What we have here is a sophisticated interplanetary epic, driven by intrigue. The richness of detail with which this future world is constructed captivates; the realization of Mars – physically, intellectually, socially, ideologically – is particularly impactful. Descriptions of revolutionary politics commingle with well-reasoned technological projections and just the right lack of societal self-awareness – the Martians live in literal glass houses, so take from that what you will. The Terran side of things is rendered a bit more sketchily, but still more than sufficiently to make the dichotomy work effectively.

Luoying is a charming and conflicted hero, a protagonist whose own disconnect allows her to serve as an effective audience surrogate. Trapped between the two worlds, hers is more of an outsider perspective, a perfect window for the reader. The other characters that populate the story – revolutionaries and reformers, anxious administrators and frothing warmongers, creative quasi-bohemians and grinningly unapologetic capitalists – all offer something of legitimate interest; there are no throwaways or half-efforts amongst the dramatis personae.

(This is where we note that translator Ken Liu is one of the best in the business, playing an outsized role in helping English-speaking audiences access the brilliant work that is coming out of China’s speculative fiction scene. Hao Jingfang has written an incredible book; Ken Liu has allowed me to read it.)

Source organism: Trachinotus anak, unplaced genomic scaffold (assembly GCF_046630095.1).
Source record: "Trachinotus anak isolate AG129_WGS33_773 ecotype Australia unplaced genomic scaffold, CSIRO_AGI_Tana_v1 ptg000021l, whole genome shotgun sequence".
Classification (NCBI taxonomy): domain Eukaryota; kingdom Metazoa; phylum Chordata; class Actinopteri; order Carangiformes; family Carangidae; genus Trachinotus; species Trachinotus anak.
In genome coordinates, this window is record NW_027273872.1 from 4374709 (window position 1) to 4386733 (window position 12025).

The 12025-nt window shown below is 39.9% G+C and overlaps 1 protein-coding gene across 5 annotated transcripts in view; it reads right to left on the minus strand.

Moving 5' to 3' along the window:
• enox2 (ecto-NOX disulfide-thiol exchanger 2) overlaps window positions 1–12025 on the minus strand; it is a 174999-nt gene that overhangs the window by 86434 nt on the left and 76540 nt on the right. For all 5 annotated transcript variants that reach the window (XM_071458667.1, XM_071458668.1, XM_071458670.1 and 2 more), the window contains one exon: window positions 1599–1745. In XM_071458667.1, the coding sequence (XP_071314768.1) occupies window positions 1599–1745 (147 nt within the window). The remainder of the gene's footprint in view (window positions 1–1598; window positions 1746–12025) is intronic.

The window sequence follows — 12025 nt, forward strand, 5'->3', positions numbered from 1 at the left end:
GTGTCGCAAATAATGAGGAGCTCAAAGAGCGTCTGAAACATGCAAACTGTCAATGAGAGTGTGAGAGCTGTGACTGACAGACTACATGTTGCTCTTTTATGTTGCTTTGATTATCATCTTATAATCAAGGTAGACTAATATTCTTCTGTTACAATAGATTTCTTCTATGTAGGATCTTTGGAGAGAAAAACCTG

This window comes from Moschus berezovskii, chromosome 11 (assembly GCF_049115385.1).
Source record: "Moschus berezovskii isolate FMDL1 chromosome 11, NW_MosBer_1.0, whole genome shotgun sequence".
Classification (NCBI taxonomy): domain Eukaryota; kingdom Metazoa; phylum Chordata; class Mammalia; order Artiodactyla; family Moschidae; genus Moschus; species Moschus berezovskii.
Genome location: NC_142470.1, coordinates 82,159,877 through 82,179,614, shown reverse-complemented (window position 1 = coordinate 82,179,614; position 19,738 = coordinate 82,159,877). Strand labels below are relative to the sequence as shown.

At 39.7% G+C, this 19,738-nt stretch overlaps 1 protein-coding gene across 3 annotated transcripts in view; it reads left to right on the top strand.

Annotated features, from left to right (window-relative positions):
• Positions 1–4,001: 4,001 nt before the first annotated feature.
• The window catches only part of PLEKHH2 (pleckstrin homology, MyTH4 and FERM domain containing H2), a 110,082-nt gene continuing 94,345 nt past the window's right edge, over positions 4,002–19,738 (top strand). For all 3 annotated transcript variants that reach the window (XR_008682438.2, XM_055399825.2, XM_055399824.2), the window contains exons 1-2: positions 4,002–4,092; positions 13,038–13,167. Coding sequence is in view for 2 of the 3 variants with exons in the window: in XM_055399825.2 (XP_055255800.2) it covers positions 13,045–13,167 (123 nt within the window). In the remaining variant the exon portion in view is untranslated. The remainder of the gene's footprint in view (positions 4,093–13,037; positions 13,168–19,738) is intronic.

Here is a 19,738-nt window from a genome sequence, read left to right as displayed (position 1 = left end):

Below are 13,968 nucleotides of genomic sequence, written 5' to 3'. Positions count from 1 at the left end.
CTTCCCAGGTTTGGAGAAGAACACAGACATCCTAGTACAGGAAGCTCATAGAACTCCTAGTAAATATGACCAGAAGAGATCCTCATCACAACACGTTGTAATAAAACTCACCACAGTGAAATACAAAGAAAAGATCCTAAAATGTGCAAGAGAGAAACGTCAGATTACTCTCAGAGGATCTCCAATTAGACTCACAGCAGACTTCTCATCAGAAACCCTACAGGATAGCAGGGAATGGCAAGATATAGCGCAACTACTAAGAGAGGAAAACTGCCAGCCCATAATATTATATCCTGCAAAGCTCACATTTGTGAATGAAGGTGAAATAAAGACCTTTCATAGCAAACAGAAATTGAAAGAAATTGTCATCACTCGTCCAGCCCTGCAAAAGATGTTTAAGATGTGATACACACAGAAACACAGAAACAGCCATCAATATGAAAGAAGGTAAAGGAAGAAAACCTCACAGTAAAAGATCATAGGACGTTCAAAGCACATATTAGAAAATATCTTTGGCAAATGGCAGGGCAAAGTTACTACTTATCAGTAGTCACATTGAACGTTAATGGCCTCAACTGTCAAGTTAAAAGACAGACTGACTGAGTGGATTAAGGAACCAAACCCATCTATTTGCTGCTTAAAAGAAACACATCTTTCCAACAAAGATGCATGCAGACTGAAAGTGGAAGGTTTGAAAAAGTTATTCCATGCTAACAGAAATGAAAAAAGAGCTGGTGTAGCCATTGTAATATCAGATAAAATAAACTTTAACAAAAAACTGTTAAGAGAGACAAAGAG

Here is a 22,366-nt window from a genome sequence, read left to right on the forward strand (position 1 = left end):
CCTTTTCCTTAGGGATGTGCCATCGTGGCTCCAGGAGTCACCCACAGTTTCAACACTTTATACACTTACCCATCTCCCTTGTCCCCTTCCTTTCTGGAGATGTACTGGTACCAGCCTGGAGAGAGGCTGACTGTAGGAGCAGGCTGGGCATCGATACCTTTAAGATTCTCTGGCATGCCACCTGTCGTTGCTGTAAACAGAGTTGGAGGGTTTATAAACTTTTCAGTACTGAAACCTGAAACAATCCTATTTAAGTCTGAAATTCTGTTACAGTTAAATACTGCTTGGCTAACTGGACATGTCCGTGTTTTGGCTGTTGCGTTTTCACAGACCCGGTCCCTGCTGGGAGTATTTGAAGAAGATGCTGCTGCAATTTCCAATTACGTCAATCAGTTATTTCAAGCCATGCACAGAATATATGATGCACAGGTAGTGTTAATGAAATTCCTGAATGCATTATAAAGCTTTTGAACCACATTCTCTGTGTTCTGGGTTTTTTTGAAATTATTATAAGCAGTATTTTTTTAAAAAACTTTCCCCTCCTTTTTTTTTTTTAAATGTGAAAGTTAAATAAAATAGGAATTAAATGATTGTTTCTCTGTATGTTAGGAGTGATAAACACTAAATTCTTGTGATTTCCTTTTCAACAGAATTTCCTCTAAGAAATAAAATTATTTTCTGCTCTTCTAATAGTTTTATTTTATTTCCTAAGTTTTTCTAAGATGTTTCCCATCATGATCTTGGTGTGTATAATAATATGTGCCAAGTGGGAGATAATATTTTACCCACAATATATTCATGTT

“Vagabonds” is challenging, idea-driven work. It is thoughtfully conceived and beautifully written, a remarkable opus. Hao Jingfang has folded complex themes into a propulsive narrative; this book features all the hallmarks of the best, boldest speculative fiction. It will leave you intellectually and emotionally wrung out – and you’ll be grateful for it.
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Vagabonds, by Hao Jingfang, is the latest Chinese science fiction novel that Ken Liu has skillfully translated from its native tongue for readers’ enjoyment. While I really hope this trend continues and begins to branch out to every culture possible, I find myself struggling to grasp and enjoy Chinese Science Fiction every time I foray into it. When I dug into the Three-Body Problem, by Liu Cixin, I was fairly sure the issue was with me and my rudimentary understanding of Chinese culture. However, when it came to Vagabonds I had a much harder time pinning down what wasn’t clicking.

On its surface, Vagabonds has an interesting premise that would capture the heart of any fan of golden age sci-fi. Earth is a capitalist paradise, while Mars is a Socialist utopia, and they do not get along. After many years of war, a ceasefire is announced and a selection of students from both worlds are allowed to travel between the planets and put on a miniature world’s fair to display the brilliance and achievements of their home planets. We follow the POV of two individuals, one from Earth and one from Mars, who find themselves changed by their time on their respective new planets. Each of these POVs returns home to find themselves different from their peers and incompatible with their old homes. The story is about these protagonists trying to reconcile what they learned while away from home and prevent future conflict across the stars.